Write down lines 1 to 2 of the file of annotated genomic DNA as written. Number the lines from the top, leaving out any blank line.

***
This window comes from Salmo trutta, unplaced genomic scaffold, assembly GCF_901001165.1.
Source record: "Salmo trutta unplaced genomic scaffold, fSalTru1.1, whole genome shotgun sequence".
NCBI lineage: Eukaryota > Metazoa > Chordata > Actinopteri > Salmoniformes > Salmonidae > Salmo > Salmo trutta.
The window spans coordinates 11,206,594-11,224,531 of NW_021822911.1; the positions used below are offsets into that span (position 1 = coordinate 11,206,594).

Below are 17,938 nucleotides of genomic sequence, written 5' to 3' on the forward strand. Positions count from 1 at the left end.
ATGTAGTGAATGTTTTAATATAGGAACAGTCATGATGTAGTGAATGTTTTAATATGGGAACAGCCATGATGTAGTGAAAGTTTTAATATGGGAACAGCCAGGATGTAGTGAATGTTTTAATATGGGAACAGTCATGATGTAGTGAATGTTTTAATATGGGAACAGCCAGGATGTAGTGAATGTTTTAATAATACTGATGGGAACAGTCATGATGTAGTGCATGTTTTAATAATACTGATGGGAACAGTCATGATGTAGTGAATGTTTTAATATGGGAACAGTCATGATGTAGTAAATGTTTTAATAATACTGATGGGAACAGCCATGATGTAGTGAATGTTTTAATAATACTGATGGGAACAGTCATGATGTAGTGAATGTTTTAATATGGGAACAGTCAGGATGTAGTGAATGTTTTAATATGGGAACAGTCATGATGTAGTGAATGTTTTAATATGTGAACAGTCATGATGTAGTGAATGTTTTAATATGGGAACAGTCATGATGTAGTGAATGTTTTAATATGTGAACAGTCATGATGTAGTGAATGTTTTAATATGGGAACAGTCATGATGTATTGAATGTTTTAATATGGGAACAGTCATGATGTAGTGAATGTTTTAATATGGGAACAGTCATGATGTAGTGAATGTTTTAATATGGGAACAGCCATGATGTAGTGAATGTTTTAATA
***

This window comes from Salmo trutta, unplaced genomic scaffold, assembly GCF_901001165.1.
Source record: "Salmo trutta unplaced genomic scaffold, fSalTru1.1, whole genome shotgun sequence".